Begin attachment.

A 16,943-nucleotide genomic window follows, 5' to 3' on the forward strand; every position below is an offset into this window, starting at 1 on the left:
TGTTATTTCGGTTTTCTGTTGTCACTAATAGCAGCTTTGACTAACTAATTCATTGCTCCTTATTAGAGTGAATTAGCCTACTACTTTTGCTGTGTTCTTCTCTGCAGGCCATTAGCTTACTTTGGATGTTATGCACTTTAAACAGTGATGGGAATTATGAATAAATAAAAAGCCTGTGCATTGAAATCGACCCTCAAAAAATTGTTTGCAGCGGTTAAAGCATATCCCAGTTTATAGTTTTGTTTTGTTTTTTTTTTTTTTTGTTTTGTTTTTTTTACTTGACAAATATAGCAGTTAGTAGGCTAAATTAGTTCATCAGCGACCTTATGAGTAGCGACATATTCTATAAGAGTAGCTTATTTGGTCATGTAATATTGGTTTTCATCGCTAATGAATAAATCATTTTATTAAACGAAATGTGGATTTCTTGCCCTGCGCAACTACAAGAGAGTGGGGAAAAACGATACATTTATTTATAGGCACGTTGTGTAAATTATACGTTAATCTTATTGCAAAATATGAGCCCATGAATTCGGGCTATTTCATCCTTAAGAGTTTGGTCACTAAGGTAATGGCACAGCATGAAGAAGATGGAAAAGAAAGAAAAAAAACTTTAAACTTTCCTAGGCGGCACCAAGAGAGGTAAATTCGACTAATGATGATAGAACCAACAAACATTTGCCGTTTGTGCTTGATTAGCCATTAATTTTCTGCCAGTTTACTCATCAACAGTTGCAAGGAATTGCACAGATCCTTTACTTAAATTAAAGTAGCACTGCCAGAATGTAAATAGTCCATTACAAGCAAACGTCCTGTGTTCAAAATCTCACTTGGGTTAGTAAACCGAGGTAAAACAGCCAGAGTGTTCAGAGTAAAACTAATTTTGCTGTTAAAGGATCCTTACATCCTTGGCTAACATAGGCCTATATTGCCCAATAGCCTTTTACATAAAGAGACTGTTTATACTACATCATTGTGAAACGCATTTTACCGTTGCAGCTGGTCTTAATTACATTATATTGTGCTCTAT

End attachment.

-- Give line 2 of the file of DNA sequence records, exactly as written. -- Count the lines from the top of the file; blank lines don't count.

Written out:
TGTTATTTCGGTTTTCTGTTGTCACTAATAGCAGCTTTGACTAACTAATTCATTGCTCCTTATTAGAGTGAATTAGCCTACTACTTTTGCTGTGTTCTTCTCTGCAGGCCATTAGCTTACTTTGGATGTTATGCACTTTAAACAGTGATGGGAATTATGAATAAATAAAAAGCCTGTGCATTGAAATCGACCCTCAAAAAATTGTTTGCAGCGGTTAAAGCATATCCCAGTTTATAGTTTTGTTTTGTTTTTTTTTTTTTTTGTTTTGTTTTTTTTACTTGACAAATATAGCAGTTAGTAGGCTAAATTAGTTCATCAGCGACCTTATGAGTAGCGACATATTCTATAAGAGTAGCTTATTTGGTCATGTAATATTGGTTTTCATCGCTAATGAATAAATCATTTTATTAAACGAAATGTGGATTTCTTGCCCTGCGCAACTACAAGAGAGTGGGGAAAAACGATACATTTATTTATAGGCACGTTGTGTAAATTATACGTTAATCTTATTGCAAAATATGAGCCCATGAATTCGGGCTATTTCATCCTTAAGAGTTTGGTCACTAAGGTAATGGCACAGCATGAAGAAGATGGAAAAGAAAGAAAAAAAACTTTAAACTTTCCTAGGCGGCACCAAGAGAGGTAAATTCGACTAATGATGATAGAACCAACAAACATTTGCCGTTTGTGCTTGATTAGCCATTAATTTTCTGCCAGTTTACTCATCAACAGTTGCAAGGAATTGCACAGATCCTTTACTTAAATTAAAGTAGCACTGCCAGAATGTAAATAGTCCATTACAAGCAAACGTCCTGTGTTCAAAATCTCACTTGGGTTAGTAAACCGAGGTAAAACAGCCAGAGTGTTCAGAGTAAAACTAATTTTGCTGTTAAAGGATCCTTACATCCTTGGCTAACATAGGCCTATATTGCCCAATAGCCTTTTACATAAAGAGACTGTTTATACTACATCATTGTGAAACGCATTTTACCGTTGCAGCTGGTCTTAATTACATTATATTGTGCTCTAT